Five Days Walking in France – Day 2: La Palombière


Our second day’s walking was around Agonac, a small town about a 20 minute drive south-east, and the morning fog hadn’t yet lifted, so we couldn’t see much of the countryside as we headed down there. But we knew it would, as the sun rose and warmed the day. Der had been up and out on the porch when I’d come back from Aldi with the baguettes rustiques first thing that morning, watching a watery dawn rise over the glen beyond, brightening the trees – the same trees the sun had reddened as it set the evening before, the darkening slowly pushing up its soft and tired red light until finally it was only a thread at the treetops and then it was gone.

And sure enough, by the time we parked opposite the school where the young children were at their fabulous raucous play, the sun was high and hot and we knew we were in for a scorcher, that we’d be feeling real heat on our old bones that day. And so it was. And as we passed the children running and skipping, John quoted from Joni:

I slept last night in a good hotel
I went shopping today for jewels
The wind rushed around in the dirty town
And the children let out from the schools
I was standing on a noisy corner
Waiting for the walking green
Across the street he stood
And he played real good
On his clarinet, for free

Poor old Joni, she’s not well at all. We talked about her.

We walked up through Place du 11 Novembre 1918 as the map directed us and out, up, into the countryside to join up with the boucle we’d chosen. And all the time the sun was rising and the sky was bluing and the dew on the blades of grass was melting to nothing away, and the ditches and the little bushes and hedges were gossamered by spiders’ magical intricate sunlit webbing. Dermot asked how many spiders there must be in the world to create so many fantastical nets, and it was a good question that morning, looking all around us on the brow of a small hill. We stopped to photograph one and John remarked about the incomparable poet Leonard Cohen’s incomparable line from Marrianne: I’m standing on a ledge and your fine spider web/  is fastening my ankle to a stone.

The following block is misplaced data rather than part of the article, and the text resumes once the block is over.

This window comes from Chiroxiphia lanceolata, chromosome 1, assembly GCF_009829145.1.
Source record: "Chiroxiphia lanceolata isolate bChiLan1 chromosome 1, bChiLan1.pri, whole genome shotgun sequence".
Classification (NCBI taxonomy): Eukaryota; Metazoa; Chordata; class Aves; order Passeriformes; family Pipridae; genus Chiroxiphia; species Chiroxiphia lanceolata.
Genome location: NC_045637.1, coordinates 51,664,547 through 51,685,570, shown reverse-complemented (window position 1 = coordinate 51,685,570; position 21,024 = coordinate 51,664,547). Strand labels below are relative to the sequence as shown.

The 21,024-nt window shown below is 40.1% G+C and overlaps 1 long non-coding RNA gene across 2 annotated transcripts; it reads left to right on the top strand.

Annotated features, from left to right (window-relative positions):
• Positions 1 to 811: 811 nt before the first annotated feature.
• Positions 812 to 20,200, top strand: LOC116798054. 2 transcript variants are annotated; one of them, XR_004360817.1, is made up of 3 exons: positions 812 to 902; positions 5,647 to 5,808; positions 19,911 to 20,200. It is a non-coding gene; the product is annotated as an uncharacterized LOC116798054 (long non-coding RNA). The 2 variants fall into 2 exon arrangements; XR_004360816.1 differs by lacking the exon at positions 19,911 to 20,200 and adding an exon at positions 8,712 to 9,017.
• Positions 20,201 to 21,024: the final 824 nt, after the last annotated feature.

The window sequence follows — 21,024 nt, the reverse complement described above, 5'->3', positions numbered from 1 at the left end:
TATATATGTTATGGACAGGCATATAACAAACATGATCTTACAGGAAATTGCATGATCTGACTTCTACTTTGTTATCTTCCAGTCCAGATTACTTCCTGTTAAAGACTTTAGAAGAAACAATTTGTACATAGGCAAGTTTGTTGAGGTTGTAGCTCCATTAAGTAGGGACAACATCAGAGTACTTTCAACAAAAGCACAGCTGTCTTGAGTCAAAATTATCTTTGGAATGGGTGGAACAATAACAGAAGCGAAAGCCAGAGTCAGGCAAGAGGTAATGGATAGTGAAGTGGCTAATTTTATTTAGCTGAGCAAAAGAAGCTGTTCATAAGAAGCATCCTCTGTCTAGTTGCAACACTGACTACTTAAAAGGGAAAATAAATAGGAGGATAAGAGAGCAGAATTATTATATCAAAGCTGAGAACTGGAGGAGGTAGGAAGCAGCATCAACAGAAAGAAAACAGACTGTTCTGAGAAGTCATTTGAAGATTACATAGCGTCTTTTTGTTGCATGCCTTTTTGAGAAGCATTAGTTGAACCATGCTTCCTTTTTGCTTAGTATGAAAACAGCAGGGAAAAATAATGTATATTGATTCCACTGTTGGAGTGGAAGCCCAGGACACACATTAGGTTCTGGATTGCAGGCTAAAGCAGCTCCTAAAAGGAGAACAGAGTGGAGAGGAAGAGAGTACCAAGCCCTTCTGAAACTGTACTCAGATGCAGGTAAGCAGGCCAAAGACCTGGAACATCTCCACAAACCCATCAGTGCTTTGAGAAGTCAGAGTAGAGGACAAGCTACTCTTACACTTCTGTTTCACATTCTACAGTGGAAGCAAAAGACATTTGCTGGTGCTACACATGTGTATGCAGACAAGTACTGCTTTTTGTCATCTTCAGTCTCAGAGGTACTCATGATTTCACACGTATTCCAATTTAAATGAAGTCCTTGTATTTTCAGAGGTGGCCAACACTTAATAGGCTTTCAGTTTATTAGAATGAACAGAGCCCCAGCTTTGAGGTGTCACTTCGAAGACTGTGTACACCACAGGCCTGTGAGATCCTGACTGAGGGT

So we talked about Cohen as we walked and his years of depression and how he was a better poet than Dylan and then we talked about Dylan winning the Nobel Prize and then we came to the palombière in an open wood with tall trees. We’d seen one of these the day before too but didn’t know what it was for, except that it has something to do with doves or pigeons. It was full of mechanical devices to lift birds (wood pigeons, as it happens) up above the tree line, and their wings are clipped and their eyes are covered and their feet are tied to a little platform, and they just stand there to attract other wood pigeons, who can then be trapped by hunters, who wait in covered dens.

So far, so horrible, but what struck me the most was that just at the time we arrived, the sun was driving down long and very distinct beams of light through the trees, light like you would see in an old biblical film heralding the arrival of God, as bright as sunlight can be, and transforming the mossy tree barks and the green leaves on the sweet chestnut trees and the brown leaves on the ground and the ground itself, into a magical and stunningly transfixing sight. As if nature had to provide a vision of breath-taking beauty, a beacon, to compensate for the tawdry and transgressional hunting – or so it seemed to our eyes, anyway – to claim back the place for itself, to reassert its primacy.